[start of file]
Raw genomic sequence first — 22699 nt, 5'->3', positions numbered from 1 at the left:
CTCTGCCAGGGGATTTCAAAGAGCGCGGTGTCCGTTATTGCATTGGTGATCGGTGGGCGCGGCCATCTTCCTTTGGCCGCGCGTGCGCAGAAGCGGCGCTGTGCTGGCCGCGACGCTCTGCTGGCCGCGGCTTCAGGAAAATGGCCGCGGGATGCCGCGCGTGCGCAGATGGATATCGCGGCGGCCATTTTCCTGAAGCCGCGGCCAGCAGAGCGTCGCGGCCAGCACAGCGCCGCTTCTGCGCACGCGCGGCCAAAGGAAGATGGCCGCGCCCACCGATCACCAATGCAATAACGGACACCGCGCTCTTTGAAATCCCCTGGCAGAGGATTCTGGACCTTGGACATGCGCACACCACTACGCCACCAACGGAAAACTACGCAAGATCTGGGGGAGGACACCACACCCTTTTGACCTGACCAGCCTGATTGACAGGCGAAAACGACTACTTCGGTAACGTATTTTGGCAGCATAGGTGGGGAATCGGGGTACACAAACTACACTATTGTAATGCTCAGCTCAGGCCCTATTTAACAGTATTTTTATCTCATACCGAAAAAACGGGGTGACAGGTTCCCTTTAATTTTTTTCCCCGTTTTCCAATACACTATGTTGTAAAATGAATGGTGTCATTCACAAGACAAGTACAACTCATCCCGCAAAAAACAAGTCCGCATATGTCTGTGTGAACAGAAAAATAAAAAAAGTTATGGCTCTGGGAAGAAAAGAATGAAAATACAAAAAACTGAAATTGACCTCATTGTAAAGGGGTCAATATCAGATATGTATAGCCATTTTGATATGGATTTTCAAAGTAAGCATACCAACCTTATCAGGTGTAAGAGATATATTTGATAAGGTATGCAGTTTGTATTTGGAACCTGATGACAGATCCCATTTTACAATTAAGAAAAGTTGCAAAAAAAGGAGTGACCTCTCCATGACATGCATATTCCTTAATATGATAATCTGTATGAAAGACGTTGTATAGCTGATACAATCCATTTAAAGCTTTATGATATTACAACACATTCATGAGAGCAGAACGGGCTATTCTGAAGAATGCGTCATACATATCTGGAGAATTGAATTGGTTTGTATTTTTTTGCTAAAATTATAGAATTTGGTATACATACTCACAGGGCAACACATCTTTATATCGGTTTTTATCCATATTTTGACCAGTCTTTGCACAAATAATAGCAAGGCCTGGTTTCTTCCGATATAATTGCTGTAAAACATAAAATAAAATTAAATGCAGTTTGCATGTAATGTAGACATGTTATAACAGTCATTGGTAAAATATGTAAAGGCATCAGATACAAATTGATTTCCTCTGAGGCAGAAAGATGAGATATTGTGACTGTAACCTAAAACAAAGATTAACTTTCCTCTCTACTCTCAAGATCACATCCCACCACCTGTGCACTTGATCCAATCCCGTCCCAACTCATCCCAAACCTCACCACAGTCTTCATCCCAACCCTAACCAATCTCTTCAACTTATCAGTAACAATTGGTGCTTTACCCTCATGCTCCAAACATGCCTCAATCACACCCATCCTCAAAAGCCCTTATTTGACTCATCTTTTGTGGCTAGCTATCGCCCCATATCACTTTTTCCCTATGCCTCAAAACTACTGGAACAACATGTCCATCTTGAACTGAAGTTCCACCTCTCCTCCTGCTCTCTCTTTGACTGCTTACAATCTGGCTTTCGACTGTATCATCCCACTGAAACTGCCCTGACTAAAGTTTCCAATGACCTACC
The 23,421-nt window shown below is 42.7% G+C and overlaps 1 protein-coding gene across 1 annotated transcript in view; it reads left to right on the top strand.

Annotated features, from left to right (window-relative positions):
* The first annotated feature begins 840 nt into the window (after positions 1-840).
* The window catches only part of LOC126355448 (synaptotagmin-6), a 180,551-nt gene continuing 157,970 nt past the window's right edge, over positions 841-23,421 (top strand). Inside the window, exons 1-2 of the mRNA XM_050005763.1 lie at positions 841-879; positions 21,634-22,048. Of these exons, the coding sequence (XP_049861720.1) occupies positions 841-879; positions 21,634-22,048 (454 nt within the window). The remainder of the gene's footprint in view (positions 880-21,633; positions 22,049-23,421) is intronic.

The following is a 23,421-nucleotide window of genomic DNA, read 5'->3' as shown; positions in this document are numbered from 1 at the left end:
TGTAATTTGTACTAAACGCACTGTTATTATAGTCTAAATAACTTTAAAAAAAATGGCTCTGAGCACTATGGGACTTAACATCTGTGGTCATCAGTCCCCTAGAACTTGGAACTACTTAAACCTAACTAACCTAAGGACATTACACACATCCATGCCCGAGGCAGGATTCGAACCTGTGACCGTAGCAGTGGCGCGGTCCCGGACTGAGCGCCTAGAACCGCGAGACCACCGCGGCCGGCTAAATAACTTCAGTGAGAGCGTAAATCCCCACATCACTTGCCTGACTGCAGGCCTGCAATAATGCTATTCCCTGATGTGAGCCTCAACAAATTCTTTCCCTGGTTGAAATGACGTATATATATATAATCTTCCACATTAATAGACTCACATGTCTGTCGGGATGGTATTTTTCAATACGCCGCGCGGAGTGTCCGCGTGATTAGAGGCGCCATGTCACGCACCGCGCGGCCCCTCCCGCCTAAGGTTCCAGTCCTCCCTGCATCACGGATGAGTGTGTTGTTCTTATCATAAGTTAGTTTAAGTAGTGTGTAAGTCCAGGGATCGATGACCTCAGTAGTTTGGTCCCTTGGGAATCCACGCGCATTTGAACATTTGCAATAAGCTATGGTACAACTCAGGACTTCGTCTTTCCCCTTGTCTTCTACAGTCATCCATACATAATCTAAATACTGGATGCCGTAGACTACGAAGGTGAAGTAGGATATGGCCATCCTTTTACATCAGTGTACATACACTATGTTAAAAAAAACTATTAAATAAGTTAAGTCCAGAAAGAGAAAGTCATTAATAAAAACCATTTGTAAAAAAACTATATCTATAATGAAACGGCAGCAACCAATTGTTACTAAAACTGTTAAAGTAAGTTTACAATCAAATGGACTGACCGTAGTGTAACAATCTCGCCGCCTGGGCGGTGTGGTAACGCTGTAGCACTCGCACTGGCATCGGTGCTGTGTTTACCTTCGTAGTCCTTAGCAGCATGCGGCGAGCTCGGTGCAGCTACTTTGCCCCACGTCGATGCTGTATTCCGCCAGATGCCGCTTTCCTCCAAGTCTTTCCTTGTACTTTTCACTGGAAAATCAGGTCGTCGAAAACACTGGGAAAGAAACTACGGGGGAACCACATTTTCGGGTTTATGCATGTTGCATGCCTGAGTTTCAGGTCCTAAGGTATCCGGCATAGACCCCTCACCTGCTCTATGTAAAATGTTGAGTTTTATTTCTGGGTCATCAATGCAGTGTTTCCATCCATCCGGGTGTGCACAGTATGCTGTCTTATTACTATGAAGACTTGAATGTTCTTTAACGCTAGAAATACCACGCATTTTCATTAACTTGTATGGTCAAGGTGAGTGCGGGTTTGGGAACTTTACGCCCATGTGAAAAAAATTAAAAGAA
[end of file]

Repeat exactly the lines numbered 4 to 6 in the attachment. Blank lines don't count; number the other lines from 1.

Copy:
Annotated features, from left to right (window-relative positions):
* The first annotated feature begins 840 nt into the window (after positions 1-840).
* The window catches only part of LOC126355448 (synaptotagmin-6), a 180,551-nt gene continuing 157,970 nt past the window's right edge, over positions 841-23,421 (top strand). Inside the window, exons 1-2 of the mRNA XM_050005763.1 lie at positions 841-879; positions 21,634-22,048. Of these exons, the coding sequence (XP_049861720.1) occupies positions 841-879; positions 21,634-22,048 (454 nt within the window). The remainder of the gene's footprint in view (positions 880-21,633; positions 22,049-23,421) is intronic.